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Griffith University and landholder collaboration to improve Ipswich waterway health

Vital Ipswich river systems will benefit from collaboration to improve waterway health at Franklin Vale Creek.

Environment and Sustainability Chairperson Councillor Russell Milligan said a restoration plan has been developed between council, landholders and the Australian Rivers Institute at Griffith University.

“Bank instability and erosion are significant issues at Franklin Vale Creek that cause problems for water quality downstream,” Cr Milligan said.

“Franklin Vale Creek drains into the Bremer River (via Western Creek) which, in turn, is a tributary of the Brisbane River.

“Council launched the Franklin Vale Creek Initiative in 2019 to kick start restoration works in partnership with landholders.

“We are pleased that the Australian Rivers Institute at Griffith University has been involved with long-term planning for this important region.

“The Franklin Vale Creek Restoration Plan 2021-2026 provides a clear direction for the next five years for collaborative efforts to restore and improve the catchment’s waterway condition.”

Cr Milligan with some of the 2,000 Mary River Cod released last year in the Bremer River catchment, part of council’s plan to improve Ipswich’s waterways.

Cr Milligan said actions to date have included revegetating the creek corridor, creating off-creek watering points and stock exclusion fencing.

“Funding comes from council’s Stormwater Quality Offsets Scheme which is a developer-funded program to improve water quality and waterway health,” Cr Milligan said

Environment and Sustainability Deputy Chairperson Councillor Andrew Fechner said Australian Rivers Institute at Griffith University provided specialised expertise in water management.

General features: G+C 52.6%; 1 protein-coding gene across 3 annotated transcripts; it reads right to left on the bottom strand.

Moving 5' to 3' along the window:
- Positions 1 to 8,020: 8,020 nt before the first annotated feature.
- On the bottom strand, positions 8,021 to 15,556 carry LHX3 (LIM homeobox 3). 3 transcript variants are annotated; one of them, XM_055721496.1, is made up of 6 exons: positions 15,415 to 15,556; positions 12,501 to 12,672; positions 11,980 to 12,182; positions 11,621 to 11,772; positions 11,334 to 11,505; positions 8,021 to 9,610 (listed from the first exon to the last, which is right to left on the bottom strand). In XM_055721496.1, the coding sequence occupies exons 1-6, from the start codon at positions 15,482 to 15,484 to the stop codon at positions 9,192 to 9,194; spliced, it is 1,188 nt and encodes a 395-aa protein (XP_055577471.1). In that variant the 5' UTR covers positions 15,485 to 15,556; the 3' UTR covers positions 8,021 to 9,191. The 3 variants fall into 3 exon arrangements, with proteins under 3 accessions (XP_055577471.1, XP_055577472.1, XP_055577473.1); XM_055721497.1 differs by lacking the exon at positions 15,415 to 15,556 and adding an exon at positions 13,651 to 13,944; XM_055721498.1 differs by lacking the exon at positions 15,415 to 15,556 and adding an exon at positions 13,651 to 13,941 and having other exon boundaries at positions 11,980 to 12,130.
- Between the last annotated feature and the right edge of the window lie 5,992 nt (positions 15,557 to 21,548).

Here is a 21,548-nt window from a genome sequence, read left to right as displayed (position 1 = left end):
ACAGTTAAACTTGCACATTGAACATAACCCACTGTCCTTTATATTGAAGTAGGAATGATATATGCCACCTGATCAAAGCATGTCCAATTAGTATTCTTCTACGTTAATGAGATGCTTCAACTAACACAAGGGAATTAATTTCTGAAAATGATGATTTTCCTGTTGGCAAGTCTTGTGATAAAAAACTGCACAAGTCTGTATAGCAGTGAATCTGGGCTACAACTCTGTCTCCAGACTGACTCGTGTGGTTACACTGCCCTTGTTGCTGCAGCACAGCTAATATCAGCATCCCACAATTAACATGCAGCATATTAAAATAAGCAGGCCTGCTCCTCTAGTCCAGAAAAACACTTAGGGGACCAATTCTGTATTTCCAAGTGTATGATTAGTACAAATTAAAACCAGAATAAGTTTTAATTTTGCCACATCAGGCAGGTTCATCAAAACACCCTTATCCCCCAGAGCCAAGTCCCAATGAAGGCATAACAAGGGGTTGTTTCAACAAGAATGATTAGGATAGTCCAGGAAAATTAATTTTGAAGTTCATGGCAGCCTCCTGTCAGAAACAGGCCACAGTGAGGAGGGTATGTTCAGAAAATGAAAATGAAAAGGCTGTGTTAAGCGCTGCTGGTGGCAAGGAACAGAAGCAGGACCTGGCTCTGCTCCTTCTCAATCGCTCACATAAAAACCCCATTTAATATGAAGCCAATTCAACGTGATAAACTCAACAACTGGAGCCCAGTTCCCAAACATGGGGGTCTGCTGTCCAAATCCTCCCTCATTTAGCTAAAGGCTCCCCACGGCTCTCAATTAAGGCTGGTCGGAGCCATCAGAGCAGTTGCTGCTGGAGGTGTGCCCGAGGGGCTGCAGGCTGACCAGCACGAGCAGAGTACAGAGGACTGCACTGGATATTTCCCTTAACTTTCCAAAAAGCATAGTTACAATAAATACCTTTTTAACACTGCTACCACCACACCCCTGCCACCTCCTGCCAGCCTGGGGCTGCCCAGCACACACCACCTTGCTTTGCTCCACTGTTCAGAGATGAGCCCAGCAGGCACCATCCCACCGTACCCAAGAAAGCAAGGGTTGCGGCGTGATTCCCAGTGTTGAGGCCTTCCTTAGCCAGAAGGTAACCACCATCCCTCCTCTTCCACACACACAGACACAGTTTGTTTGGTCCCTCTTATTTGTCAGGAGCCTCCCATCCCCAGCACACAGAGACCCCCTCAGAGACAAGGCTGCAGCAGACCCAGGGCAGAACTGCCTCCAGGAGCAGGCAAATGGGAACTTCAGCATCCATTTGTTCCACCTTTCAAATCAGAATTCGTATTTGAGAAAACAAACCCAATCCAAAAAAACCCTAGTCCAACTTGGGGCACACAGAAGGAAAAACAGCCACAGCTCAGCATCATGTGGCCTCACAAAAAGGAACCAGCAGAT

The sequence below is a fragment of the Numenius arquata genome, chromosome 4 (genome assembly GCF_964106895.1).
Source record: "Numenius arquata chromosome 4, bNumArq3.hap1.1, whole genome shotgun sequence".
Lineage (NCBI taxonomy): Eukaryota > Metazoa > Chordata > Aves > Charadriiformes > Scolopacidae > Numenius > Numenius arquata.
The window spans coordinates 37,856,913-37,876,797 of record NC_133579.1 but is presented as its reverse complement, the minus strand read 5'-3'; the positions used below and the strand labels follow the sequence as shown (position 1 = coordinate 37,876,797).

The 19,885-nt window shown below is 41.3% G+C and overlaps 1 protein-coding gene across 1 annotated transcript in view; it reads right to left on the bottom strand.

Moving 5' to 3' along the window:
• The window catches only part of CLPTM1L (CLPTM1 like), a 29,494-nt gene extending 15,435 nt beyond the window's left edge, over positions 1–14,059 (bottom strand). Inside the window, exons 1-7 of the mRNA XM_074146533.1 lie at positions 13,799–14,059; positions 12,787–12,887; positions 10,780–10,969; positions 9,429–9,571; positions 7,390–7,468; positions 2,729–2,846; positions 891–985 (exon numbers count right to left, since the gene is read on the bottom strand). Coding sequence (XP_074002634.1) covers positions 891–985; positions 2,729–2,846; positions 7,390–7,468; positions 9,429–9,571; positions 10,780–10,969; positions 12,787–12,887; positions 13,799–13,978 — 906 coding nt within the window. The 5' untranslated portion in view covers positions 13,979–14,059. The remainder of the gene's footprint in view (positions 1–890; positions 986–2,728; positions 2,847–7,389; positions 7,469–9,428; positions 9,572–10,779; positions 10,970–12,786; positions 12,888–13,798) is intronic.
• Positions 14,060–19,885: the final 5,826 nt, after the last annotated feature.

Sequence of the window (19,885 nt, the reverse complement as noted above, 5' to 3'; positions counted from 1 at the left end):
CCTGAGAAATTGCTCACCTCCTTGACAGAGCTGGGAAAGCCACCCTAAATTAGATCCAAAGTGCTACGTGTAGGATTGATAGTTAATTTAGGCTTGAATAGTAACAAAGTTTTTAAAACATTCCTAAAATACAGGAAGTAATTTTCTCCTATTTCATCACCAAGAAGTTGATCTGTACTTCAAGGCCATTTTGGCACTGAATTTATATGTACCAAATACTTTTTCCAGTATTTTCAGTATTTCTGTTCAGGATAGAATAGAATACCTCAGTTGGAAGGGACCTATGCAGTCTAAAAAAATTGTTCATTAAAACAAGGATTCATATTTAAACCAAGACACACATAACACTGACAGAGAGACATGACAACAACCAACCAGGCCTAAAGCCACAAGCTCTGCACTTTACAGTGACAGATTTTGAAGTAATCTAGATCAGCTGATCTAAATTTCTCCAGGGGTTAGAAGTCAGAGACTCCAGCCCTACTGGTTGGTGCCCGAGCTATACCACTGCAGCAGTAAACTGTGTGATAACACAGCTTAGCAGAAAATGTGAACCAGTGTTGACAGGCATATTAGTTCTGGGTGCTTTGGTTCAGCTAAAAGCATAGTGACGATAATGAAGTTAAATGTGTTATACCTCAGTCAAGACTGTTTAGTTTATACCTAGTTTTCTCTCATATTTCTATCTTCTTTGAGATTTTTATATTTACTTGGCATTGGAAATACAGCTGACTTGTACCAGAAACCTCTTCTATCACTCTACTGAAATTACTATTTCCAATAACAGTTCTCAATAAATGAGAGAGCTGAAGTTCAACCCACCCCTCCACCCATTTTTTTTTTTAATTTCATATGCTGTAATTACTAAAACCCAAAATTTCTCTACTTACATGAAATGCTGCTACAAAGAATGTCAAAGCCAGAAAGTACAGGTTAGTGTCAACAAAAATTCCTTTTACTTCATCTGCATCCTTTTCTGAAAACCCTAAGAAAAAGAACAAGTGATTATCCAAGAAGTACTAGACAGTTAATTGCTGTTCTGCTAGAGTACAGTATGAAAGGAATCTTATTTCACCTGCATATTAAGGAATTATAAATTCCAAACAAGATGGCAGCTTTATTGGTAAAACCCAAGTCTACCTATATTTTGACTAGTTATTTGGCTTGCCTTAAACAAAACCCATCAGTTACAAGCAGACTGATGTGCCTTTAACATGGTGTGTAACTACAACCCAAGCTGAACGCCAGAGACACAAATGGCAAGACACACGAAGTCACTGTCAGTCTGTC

“The plan involved input from landholders in the catchment and will ensure decisions are based on the best available science and targeted to achievable restoration objectives,” Cr Fechner said.

“A collaborative approach is essential in the successful delivery and implementation of this plan and will be an informing document for the delivery of the Stormwater Quality Offsets Scheme.”

Benefits of the plan include:

  • Native vegetation stabilising the creek and channel, which prevents erosion and helps to reduce salinity issues.
  • Slowing water and increasing infiltration which helps reduce flooding.
  • Improved water quality, reduction of weed and algae species and greater ability to support aquatic and land-dwelling wildlife.
  • Improved condition of livestock due to cooler areas surrounding the waterway and reduction in pollutants entering the waterway.

Council’s Waterway Improvement Initiatives

Water is our city’s most valuable, natural resource. It has many diverse and important values – providing habitat sources for wildlife, water for households, factories and farms and recreational and educational benefits for us all. Because of this it is vital that we protect our waterways.

Learn more about how council is improving Ipswich’s waterways here.

Landowners within the catchment are encouraged to enquire about partnering with council for future stages of the initiative. Contact council’s waterway improvement officer on (07) 3810 6666.

The Franklin Vale Creek Restoration Plan 2021-2026 was endorsed at council’s Environment and Sustainability Committee meeting and will go before the Ordinary Council Meeting on 24 February 2022.

Read also:

>>> How you can help Ipswich hit ambitious clean up target

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